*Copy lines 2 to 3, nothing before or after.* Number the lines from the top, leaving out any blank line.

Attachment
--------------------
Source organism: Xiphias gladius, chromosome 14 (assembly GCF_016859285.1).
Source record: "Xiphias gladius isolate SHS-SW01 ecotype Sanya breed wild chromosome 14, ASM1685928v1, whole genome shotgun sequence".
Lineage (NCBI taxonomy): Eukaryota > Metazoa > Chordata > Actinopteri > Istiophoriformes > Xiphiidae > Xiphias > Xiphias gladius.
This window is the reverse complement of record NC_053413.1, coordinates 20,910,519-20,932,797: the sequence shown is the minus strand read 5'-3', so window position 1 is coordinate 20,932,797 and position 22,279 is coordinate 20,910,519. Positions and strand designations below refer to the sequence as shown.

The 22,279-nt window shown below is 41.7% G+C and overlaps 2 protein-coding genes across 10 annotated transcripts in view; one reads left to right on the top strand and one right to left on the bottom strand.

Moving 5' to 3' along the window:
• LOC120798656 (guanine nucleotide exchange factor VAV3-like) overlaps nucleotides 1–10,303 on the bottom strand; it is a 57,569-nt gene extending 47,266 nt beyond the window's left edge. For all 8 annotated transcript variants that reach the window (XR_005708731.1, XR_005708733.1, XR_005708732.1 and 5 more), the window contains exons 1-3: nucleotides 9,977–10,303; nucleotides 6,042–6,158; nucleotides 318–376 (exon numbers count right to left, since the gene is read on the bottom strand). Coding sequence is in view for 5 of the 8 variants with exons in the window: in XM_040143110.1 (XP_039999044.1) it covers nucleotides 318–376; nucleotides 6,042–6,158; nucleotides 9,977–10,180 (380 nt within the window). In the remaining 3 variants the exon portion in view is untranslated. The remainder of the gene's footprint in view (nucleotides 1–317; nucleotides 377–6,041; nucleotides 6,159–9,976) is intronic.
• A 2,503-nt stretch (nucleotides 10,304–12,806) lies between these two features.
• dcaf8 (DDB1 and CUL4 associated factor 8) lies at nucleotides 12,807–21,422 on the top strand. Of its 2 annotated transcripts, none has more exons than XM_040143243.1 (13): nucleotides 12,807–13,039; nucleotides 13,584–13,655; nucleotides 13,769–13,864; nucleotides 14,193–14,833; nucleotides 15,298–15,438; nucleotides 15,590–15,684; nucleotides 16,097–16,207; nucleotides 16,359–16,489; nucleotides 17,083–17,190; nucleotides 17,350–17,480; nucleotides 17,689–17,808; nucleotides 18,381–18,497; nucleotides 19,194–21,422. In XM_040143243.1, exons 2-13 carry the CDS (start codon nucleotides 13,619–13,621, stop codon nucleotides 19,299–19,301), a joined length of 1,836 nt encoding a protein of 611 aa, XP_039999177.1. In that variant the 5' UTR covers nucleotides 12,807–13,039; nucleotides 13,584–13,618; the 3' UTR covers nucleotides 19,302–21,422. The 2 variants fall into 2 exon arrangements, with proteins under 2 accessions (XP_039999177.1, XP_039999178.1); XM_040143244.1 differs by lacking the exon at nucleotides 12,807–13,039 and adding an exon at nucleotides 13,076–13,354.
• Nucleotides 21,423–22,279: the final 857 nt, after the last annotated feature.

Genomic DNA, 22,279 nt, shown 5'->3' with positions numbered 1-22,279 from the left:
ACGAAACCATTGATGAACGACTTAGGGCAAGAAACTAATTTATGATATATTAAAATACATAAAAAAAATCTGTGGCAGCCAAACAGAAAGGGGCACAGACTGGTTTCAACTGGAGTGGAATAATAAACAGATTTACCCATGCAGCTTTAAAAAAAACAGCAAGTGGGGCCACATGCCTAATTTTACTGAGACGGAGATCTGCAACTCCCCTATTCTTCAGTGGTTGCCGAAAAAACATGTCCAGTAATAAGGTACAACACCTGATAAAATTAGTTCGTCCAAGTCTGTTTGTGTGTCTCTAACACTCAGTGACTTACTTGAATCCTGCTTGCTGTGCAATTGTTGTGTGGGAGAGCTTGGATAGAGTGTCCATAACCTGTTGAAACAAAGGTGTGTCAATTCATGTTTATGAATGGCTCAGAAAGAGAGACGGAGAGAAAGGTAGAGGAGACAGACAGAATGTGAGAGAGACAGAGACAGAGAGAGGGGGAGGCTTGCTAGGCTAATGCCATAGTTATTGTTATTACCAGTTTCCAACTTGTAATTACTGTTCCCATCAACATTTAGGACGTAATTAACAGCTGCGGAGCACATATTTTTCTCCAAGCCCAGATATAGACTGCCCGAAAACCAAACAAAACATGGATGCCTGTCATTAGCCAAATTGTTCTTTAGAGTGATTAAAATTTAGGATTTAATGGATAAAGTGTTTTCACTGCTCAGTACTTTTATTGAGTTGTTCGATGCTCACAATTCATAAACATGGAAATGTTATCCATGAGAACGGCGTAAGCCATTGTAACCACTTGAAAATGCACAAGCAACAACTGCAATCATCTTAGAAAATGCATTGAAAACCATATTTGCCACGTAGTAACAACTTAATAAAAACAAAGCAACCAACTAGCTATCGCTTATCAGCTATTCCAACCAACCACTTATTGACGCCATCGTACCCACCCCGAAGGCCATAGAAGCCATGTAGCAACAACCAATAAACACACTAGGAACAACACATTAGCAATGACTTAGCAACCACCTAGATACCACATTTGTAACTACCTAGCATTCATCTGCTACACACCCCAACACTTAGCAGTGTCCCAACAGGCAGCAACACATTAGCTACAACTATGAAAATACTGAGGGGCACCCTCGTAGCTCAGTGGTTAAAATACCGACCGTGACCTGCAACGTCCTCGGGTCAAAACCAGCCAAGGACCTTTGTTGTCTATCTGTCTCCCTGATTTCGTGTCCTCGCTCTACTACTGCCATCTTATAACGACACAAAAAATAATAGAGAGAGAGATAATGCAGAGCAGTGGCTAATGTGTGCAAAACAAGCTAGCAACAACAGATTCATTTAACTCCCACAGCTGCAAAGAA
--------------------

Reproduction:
Source record: "Xiphias gladius isolate SHS-SW01 ecotype Sanya breed wild chromosome 14, ASM1685928v1, whole genome shotgun sequence".
Lineage (NCBI taxonomy): Eukaryota > Metazoa > Chordata > Actinopteri > Istiophoriformes > Xiphiidae > Xiphias > Xiphias gladius.